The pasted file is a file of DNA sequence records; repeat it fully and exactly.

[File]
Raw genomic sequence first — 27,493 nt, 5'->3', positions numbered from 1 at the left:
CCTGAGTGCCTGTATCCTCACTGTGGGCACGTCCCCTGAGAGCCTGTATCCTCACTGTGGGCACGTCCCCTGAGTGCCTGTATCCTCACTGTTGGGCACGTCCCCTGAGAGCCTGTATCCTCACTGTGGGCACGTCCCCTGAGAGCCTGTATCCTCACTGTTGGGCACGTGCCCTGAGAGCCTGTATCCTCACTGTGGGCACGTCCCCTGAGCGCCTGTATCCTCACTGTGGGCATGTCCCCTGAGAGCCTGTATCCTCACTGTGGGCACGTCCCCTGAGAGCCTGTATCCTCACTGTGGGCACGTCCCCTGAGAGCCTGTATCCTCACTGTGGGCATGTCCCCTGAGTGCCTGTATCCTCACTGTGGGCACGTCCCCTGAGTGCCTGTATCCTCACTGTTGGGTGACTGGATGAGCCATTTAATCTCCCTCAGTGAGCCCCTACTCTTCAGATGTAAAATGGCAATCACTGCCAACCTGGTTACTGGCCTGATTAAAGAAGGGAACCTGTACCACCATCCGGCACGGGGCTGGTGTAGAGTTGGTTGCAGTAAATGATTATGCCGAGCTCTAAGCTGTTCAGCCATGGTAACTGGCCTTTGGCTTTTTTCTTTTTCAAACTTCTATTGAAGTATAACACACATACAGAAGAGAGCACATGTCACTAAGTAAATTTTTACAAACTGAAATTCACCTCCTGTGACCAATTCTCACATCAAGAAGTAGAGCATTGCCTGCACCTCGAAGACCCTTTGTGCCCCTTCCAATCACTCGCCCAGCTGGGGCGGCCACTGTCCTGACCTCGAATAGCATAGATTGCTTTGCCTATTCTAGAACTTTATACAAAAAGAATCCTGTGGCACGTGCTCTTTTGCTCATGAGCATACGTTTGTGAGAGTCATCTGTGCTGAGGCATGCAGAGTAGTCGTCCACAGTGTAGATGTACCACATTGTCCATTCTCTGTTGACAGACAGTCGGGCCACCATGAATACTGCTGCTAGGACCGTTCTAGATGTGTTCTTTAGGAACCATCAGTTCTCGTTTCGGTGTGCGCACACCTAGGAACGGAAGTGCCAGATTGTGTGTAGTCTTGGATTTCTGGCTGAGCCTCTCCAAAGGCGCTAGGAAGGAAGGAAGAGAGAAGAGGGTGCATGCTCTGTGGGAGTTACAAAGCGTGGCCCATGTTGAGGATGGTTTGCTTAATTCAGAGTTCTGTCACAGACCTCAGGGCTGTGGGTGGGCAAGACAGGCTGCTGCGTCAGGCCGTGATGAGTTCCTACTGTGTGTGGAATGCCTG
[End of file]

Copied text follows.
Raw genomic sequence first — 27,493 nt, 5'->3', positions numbered from 1 at the left:
CCTGAGTGCCTGTATCCTCACTGTGGGCACGTCCCCTGAGAGCCTGTATCCTCACTGTGGGCACGTCCCCTGAGTGCCTGTATCCTCACTGTTGGGCACGTCCCCTGAGAGCCTGTATCCTCACTGTGGGCACGTCCCCTGAGAGCCTGTATCCTCACTGTTGGGCACGTGCCCTGAGAGCCTGTATCCTCACTGTGGGCACGTCCCCTGAGCGCCTGTATCCTCACTGTGGGCATGTCCCCTGAGAGCCTGTATCCTCACTGTGGGCACGTCCCCTGAGAGCCTGTATCCTCACTGTGGGCACGTCCCCTGAGAGCCTGTATCCTCACTGTGGGCATGTCCCCTGAGTGCCTGTATCCTCACTGTGGGCACGTCCCCTGAGTGCCTGTATCCTCACTGTTGGGTGACTGGATGAGCCATTTAATCTCCCTCAGTGAGCCCCTACTCTTCAGATGTAAAATGGCAATCACTGCCAACCTGGTTACTGGCCTGATTAAAGAAGGGAACCTGTACCACCATCCGGCACGGGGCTGGTGTAGAGTTGGTTGCAGTAAATGATTATGCCGAGCTCTAAGCTGTTCAGCCATGGTAACTGGCCTTTGGCTTTTTTCTTTTTCAAACTTCTATTGAAGTATAACACACATACAGAAGAGAGCACATGTCACTAAGTAAATTTTTACAAACTGAAATTCACCTCCTGTGACCAATTCTCACATCAAGAAGTAGAGCATTGCCTGCACCTCGAAGACCCTTTGTGCCCCTTCCAATCACTCGCCCAGCTGGGGCGGCCACTGTCCTGACCTCGAATAGCATAGATTGCTTTGCCTATTCTAGAACTTTATACAAAAAGAATCCTGTGGCACGTGCTCTTTTGCTCATGAGCATACGTTTGTGAGAGTCATCTGTGCTGAGGCATGCAGAGTAGTCGTCCACAGTGTAGATGTACCACATTGTCCATTCTCTGTTGACAGACAGTCGGGCCACCATGAATACTGCTGCTAGGACCGTTCTAGATGTGTTCTTTAGGAACCATCAGTTCTCGTTTCGGTGTGCGCACACCTAGGAACGGAAGTGCCAGATTGTGTGTAGTCTTGGATTTCTGGCTGAGCCTCTCCAAAGGCGCTAGGAAGGAAGGAAGAGAGAAGAGGGTGCATGCTCTGTGGGAGTTACAAAGCGTGGCCCATGTTGAGGATGGTTTGCTTAATTCAGAGTTCTGTCACAGACCTCAGGGCTGTGGGTGGGCAAGACAGGCTGCTGCGTCAGGCCGTGATGAGTTCCTACTGTGTGTGGAATGCCTG